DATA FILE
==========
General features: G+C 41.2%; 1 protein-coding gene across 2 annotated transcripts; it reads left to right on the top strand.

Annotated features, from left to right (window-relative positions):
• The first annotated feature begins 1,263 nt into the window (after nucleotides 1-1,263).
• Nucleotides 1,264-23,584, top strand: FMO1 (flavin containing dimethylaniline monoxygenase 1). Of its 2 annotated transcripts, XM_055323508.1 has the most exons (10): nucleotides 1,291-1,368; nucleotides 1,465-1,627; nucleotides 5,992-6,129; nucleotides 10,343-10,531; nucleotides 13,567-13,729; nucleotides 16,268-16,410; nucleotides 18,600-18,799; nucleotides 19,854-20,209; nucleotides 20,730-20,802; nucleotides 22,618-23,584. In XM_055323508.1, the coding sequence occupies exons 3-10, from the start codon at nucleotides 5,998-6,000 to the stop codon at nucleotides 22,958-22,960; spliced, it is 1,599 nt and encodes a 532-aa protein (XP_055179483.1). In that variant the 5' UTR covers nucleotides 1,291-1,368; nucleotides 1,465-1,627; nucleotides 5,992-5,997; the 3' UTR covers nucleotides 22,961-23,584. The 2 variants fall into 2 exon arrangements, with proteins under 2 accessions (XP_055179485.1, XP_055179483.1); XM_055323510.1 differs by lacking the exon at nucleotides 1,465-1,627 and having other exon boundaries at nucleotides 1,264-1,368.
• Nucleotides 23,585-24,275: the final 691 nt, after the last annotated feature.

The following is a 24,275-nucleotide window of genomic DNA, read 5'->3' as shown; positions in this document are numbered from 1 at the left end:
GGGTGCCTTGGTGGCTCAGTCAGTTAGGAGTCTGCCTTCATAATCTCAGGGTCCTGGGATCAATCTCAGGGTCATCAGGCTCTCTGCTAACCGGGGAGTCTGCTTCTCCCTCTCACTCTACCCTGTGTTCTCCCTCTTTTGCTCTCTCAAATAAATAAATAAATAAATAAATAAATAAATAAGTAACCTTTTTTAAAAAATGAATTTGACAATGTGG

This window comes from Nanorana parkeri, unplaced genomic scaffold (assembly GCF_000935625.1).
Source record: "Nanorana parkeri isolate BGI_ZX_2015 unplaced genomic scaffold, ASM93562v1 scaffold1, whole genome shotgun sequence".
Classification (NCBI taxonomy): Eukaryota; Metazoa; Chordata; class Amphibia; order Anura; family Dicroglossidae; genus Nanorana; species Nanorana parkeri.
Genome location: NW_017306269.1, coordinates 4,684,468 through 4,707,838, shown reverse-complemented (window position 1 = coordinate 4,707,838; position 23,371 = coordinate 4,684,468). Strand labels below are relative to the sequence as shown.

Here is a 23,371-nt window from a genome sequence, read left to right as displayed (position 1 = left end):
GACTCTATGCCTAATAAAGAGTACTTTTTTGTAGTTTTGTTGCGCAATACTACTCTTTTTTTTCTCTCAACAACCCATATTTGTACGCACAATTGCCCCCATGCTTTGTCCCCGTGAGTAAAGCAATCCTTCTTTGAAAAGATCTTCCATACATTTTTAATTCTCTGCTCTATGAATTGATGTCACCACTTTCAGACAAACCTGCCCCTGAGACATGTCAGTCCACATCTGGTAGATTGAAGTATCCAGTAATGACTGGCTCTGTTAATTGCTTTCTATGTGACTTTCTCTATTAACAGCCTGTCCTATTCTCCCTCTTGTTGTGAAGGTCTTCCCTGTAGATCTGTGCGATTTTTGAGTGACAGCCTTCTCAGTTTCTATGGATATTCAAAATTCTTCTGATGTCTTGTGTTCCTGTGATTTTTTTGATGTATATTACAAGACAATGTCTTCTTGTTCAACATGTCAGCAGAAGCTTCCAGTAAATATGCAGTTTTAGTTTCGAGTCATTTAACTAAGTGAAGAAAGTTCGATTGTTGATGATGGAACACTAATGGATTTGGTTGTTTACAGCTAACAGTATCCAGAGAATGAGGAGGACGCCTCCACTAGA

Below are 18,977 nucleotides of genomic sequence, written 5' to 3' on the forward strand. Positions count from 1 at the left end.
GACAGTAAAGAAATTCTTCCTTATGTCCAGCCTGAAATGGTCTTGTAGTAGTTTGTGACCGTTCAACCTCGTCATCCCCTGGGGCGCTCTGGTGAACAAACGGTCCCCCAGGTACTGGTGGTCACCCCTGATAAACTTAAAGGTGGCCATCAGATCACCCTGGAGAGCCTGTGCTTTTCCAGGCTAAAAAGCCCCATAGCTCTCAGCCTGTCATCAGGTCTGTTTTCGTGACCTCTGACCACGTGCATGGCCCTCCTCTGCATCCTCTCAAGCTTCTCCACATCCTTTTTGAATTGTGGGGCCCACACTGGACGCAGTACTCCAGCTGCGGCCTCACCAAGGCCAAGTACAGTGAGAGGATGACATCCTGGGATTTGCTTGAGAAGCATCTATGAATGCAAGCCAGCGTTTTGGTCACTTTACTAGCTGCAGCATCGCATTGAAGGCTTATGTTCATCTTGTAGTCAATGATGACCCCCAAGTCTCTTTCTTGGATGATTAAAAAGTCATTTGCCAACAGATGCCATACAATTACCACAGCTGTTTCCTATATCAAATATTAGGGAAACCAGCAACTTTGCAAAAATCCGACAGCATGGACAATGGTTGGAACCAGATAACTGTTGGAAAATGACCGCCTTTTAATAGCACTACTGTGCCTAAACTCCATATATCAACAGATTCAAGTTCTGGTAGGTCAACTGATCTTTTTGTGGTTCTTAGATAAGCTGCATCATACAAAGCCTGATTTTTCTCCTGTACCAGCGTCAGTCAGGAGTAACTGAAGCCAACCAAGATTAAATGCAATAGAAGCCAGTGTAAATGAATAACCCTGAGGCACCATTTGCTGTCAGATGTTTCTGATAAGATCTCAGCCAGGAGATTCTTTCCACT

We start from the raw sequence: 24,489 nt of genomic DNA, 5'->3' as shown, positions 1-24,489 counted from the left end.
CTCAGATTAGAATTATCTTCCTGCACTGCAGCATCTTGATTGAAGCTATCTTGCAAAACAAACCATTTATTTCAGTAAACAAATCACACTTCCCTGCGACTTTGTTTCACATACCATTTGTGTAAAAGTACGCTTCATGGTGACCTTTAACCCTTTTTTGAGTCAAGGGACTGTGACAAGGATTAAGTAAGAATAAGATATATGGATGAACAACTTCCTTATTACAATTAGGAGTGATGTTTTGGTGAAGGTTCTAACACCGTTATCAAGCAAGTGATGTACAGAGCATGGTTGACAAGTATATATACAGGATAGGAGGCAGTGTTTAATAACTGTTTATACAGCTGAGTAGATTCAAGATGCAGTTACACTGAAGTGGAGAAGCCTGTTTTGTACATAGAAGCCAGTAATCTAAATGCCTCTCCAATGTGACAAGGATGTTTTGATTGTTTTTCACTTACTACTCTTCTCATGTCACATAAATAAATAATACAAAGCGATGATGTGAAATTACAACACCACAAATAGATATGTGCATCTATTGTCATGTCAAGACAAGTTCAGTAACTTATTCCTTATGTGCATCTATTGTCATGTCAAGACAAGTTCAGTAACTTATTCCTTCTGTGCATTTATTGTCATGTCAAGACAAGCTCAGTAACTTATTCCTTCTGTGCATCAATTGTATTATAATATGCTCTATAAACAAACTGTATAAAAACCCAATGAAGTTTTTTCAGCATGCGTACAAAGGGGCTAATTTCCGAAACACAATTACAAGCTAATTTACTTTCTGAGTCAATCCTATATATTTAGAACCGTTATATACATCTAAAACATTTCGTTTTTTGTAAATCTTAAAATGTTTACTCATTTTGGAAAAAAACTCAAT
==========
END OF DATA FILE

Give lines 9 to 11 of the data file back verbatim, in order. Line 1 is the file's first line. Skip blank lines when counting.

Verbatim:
Source record: "Nanorana parkeri isolate BGI_ZX_2015 unplaced genomic scaffold, ASM93562v1 scaffold1, whole genome shotgun sequence".
Classification (NCBI taxonomy): Eukaryota; Metazoa; Chordata; class Amphibia; order Anura; family Dicroglossidae; genus Nanorana; species Nanorana parkeri.
Genome location: NW_017306269.1, coordinates 4,684,468 through 4,707,838, shown reverse-complemented (window position 1 = coordinate 4,707,838; position 23,371 = coordinate 4,684,468). Strand labels below are relative to the sequence as shown.